I am not a doctor or physical therapist. It may be wise to consult your doctor or physical therapist before doing any stretching exercises. The stretches in this video have worked for me, but we all have different bodies and not all exercises are appropriate or advisable for everyone. This is especially true if you have any pre-existing conditions.
Go slow. In the beginning, keep sessions short. Pay close attention to the sensations in your body and stop if you feel pain.
Having a sore back has been an ongoing problem for me for many years and can be a significant obstacle to playing guitar. Guess I should have listened as a child to my mom when she told me not to slouch in my chair. 🙂
I have done quite a bit of research and paid big bucks to help relieve the pain and heal my back. I’d like to share with you some of the things I’ve learned about pain-free guitar playing in hopes that you will benefit from my experience.
Can You Practice Guitar Without Looking?
Good posture while playing guitar tops the list in ways to prevent any back soreness. One of the biggest issues for me was leaning over my guitar to watch what I was doing for long periods of time. I know better now, but to some degree the damage has been done.
My advice for you would be to avoid looking over the guitar as much as possible to watch your hands on the fretboard. It’s fine to look once in a while but try not to make it a habit. You really don’t need to stare at your hands or the fretboard while you’re playing, and the less you do it the easier it gets.
No Slouching Allowed
The second aspect of good posture and pain-free guitar playing is to avoid what is commonly called slouching. This is the thing our parents politely remind us about.
What I’ve learned is that by putting constant stress on my back muscles over time causes chronic pain. The straighter I keep my spine while practicing and performing the less stress I put on my back muscles. This applies to sitting or standing.
Don’t slouch. Slouching will eventually cause pain in your neck and back. Even worse it may pull your spine out of alignment and pinch the nerves. Try to keep a relaxed upright posture.
Breaks Are Good
Take frequent breaks where you set down the guitar, stand up, shake out your legs and arms, and stretch your neck and back.
I recommend practicing for 30 or 40 minutes and then taking a 10-minute stretch break. I follow my own recommendations now. This has helped me a lot. It’s a great way to get my stretching in while at the same time breaking the tension that builds while practicing.
Here are some of the stretches that I do:
The Hanging Guitarist
I’ve attached a pull-up bar in the doorway in my house. These are fairly common and inexpensive. I usually hang from the bar for about a minute at a time. I can feel my vertebrae decompressing and more than once I found this was enough to alleviate pain in my back and get’s me closer to my goal of pain-free guitar playing.
I went through a few until I found the one I like best: Sunny Health & Fitness Door Way Chin Up
Child’s Pose: Not Just For Kids
This is one of my favorite yoga postures and does wonders for stretching my lower back. Here’s a website showing how to do the Child’s Pose. You don’t have to be a Yogi to benefit from this one.
By the way… Can you guess which is my #1 favorite yoga pose? I give you a hint: it looks a lot like sleeping 🙂
This is actually another yoga pose that I do daily during my stretch breaks. It’s really quite simple but has an amazingly beneficial effect on my back. When I’m feeling particularly sore I kinda have to ease into this, but I always feel better when I’m done. I usually do 60 seconds on each side and then change.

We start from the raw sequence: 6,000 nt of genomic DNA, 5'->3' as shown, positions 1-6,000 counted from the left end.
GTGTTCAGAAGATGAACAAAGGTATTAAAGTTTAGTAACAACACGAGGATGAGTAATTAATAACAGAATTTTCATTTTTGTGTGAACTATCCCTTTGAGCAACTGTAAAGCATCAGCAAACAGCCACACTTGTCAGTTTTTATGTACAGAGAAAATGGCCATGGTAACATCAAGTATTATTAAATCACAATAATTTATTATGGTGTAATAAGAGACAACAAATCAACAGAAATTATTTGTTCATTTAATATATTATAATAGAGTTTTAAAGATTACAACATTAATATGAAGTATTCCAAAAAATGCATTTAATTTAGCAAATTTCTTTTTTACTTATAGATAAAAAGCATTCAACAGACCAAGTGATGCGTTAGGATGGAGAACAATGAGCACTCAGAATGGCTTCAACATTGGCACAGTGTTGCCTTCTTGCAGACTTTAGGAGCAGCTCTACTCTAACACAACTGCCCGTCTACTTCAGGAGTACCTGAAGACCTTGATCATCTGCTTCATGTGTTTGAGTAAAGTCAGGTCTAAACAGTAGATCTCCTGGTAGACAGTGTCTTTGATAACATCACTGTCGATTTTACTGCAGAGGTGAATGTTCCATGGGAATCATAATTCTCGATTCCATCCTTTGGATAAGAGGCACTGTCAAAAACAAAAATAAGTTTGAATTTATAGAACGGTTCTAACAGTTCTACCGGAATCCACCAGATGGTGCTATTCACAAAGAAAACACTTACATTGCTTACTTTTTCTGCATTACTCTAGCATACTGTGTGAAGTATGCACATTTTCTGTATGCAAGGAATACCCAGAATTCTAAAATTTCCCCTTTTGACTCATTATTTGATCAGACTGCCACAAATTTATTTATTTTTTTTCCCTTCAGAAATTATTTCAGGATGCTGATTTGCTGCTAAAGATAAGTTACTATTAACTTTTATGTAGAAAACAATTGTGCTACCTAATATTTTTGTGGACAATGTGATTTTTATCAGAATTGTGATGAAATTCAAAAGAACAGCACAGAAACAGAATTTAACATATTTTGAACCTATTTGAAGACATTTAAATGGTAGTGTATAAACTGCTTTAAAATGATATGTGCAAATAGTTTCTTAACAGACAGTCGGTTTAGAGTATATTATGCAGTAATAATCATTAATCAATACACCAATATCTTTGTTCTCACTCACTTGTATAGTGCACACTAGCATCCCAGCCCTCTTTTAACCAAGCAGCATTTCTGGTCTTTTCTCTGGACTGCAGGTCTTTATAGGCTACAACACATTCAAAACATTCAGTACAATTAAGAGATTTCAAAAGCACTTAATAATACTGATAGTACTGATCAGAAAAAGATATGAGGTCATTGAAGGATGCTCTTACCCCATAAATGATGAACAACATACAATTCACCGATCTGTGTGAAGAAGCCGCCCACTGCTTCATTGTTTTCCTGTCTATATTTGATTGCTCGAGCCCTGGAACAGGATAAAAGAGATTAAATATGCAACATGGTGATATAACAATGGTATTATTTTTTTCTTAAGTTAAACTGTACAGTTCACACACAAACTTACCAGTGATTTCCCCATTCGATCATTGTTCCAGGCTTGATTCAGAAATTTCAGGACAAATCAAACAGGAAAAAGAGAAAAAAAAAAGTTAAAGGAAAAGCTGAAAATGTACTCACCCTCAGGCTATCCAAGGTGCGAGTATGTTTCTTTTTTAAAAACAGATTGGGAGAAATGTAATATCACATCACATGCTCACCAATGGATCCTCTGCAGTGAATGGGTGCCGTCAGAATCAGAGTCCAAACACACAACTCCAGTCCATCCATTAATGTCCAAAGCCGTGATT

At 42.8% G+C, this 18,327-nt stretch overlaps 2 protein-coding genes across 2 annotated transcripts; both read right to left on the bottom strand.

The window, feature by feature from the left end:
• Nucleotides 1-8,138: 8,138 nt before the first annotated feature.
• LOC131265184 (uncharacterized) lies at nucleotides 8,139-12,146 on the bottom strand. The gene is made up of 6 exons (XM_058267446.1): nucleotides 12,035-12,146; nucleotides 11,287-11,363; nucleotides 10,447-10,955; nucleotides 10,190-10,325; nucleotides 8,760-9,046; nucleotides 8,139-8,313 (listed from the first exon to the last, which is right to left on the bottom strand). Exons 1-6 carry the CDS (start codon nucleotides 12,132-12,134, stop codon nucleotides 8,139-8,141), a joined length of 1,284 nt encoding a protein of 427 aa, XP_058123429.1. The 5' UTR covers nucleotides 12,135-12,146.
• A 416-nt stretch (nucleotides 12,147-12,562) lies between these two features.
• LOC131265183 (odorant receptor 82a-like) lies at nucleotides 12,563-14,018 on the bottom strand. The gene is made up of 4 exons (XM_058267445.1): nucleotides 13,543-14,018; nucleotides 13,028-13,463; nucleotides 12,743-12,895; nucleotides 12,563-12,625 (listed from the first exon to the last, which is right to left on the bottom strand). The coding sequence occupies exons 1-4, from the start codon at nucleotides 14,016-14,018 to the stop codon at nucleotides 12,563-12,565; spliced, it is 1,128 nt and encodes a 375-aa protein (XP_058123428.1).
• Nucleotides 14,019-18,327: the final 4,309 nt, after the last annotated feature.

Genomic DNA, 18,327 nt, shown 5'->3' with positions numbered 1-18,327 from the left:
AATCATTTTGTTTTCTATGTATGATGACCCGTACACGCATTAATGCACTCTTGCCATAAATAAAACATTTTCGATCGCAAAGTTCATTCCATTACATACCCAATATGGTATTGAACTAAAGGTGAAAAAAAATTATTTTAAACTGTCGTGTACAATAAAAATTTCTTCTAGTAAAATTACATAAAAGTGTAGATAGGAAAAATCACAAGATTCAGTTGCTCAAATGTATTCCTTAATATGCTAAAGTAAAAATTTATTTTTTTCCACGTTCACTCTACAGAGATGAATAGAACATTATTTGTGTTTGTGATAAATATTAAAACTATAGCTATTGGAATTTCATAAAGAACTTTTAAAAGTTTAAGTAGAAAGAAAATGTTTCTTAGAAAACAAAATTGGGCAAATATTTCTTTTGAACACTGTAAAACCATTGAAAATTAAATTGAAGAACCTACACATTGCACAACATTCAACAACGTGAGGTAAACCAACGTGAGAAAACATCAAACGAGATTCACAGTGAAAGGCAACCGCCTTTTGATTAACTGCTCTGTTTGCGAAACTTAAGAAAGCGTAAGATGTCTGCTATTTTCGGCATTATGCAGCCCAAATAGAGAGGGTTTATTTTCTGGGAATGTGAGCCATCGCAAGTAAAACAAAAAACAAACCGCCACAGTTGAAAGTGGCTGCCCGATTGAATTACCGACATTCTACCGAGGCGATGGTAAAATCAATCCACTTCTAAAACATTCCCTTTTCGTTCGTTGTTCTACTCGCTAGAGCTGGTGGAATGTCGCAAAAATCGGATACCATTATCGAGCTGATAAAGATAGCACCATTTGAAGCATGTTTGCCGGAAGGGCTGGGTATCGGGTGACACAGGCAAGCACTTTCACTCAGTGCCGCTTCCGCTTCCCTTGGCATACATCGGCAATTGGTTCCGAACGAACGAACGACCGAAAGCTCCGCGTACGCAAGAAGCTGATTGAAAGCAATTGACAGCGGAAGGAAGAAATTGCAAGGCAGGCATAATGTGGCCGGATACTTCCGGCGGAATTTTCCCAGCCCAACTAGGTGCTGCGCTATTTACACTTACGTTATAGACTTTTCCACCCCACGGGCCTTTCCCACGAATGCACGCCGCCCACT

Here are a demonstration and instructions on how to do the Belly Twist.
Pain-Free Guitar Playing Up Side Down
Want pain-free guitar playing? I’ve also found an incline bench is a real help. I use it first thing in the morning for two minutes and sometimes later in the day if my back is still sore. I don’t know if it works for everybody and if you back have some serious problems such as a herniated disc you might want to check with your doctor first.
Massage For The Practicing Guitarist
Along with watching my posture and yoga exercises, I found regular massage really helps me maintain a relaxed and pain-free back. There are many different kinds of massage. I tend to alternate between a Swedish and Shiatsu combination with an occasional Thai massage.
Thai massage is more strenuous. If you never tried it is a little like having someone do yoga to you. I highly recommend it with the caveat that you asked the masseuse to go easy on you at first.
I always ask the masseuse to massage my hand and fingers as well. This not only feels good but helps prevent problems like carpal tunnel.
What Is An Egoscue?
Pete Egoscue developed a system for relieving pain that involves a series of exercises and posture correction techniques. I originally heard about his system from Tony Robbins and decided to try it myself. I paid a rather hefty price to attend 10 weeks of therapy at one of his clinics in San Francisco.
I still continue to do a series of exercises I learned and I find them to be very helpful. If you’re looking for help with chronic pain you may want to start by reading his book. If you feel inspired you can attend one of his 25 clinics around the United States. It is expensive but it’s difficult to put a price on a pain-free life.
A Little Attention Now Is An Investment
I hope you found some of these suggestions helpful. In closing, I’d like to encourage you to take advantage of my experience and don’t wait until you find yourself in pain. A little attention to your body now while practicing the guitar will pay off many times over in the future.
What is your experience with back pain while playing or practicing guitar? Please share in the comments section below.